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Relief for Sunak as Moody’s raises outlook on UK

Rishi Sunak at Tory conference
Rishi Sunak is hoping for a sharp fall in inflation

Credit rating agency Moody’s has raised its outlook on the UK, saying that “policy predictability has been restored” following last year’s mini-Budget.

It also noted the UK’s “more conciliatory” approach to EU trade. S&P dropped its negative outlook in April.

The latest assessment of the UK’s ability to repay its debts is a vote of confidence in the underlying strength of the economy and a timely boost for Rishi Sunak’s government after its latest by-election defeats.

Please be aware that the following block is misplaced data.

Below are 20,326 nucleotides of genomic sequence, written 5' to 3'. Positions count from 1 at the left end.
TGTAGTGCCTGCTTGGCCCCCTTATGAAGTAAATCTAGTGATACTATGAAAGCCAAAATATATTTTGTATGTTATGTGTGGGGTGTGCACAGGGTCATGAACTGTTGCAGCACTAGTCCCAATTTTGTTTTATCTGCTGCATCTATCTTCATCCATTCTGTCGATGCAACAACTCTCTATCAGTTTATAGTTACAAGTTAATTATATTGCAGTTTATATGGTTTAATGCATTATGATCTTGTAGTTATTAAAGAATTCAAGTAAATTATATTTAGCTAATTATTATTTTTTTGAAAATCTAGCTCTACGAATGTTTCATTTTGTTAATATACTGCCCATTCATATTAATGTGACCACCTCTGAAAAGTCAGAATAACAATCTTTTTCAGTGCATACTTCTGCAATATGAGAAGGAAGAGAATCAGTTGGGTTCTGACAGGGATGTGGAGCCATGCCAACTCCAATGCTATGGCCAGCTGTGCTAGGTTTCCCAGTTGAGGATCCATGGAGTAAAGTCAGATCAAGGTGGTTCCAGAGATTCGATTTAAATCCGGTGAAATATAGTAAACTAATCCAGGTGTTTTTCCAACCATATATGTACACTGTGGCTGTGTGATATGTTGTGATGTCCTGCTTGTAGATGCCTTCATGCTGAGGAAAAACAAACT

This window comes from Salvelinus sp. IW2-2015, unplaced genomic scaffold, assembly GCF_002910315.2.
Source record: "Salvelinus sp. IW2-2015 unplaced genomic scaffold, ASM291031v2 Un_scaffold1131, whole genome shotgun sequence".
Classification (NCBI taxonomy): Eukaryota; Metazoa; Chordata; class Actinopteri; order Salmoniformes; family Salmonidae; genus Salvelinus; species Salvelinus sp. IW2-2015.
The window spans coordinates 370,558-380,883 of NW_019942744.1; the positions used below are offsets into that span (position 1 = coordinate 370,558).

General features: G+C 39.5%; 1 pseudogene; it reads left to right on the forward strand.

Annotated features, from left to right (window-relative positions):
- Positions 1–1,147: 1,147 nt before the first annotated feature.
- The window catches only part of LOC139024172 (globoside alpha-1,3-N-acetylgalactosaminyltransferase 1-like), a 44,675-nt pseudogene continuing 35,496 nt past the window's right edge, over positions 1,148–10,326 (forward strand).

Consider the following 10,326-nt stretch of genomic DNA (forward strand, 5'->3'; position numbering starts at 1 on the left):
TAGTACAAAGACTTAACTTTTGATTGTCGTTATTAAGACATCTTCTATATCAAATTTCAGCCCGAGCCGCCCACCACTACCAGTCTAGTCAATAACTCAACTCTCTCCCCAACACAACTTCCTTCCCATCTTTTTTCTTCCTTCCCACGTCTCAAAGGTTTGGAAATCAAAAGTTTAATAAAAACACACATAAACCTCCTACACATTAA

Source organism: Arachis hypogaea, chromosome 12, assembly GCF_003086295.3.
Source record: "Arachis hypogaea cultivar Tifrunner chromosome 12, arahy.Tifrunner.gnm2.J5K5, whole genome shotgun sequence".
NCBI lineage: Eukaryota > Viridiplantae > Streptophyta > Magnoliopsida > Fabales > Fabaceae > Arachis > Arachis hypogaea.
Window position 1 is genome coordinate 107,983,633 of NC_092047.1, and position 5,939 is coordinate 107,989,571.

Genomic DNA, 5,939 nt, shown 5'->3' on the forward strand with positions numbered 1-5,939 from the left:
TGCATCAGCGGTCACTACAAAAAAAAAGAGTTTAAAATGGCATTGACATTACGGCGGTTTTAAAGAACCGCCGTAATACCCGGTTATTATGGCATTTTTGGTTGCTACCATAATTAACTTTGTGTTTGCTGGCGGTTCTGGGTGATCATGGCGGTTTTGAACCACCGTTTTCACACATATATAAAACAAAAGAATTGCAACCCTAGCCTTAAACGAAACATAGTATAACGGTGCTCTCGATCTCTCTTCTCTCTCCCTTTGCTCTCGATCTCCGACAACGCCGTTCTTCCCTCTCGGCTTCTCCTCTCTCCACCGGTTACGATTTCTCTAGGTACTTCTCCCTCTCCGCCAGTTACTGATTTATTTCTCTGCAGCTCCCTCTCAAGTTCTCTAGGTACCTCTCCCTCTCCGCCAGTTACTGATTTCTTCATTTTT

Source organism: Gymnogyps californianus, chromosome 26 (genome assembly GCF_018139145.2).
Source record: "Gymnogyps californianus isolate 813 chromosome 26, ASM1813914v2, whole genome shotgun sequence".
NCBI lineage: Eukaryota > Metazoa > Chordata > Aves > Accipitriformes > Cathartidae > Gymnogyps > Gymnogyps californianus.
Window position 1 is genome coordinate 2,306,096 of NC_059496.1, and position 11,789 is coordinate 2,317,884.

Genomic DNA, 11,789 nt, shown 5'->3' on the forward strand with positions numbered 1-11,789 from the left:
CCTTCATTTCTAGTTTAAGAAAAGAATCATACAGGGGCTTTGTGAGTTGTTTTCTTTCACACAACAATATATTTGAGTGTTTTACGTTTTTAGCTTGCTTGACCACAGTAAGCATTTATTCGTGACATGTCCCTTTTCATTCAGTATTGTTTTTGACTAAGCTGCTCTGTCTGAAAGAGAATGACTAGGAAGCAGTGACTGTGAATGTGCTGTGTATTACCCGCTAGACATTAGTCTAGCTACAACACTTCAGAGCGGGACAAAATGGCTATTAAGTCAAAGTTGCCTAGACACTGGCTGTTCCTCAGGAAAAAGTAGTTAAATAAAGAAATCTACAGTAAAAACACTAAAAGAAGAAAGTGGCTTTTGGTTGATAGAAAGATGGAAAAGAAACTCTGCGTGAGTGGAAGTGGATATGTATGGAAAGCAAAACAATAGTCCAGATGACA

It comes amid expectations of a sharp fall in inflation this month as the effect of last year’s sharp energy price rises falls out of the calculation. Economists believe inflation could drop from 6.7% to as low as 4.9% in October, the lowest in two years.

Moody’s said it based its latest outlook decision on Chancellor Jeremy Hunt’s decision to reverse most of his predecessor’s tax cuts and on a better trading relations with the EU which can help ease Brexit-induced inflation.

It helps draw a line under the disastrous mini-Budget last autumn, which included £45bn of unfunded tax cuts, without forecasts from the government’s spending watchdog, the OBR.

The third rating agency, Fitch, still has a negative outlook on the UK and will publish its next assessment on 1 December.

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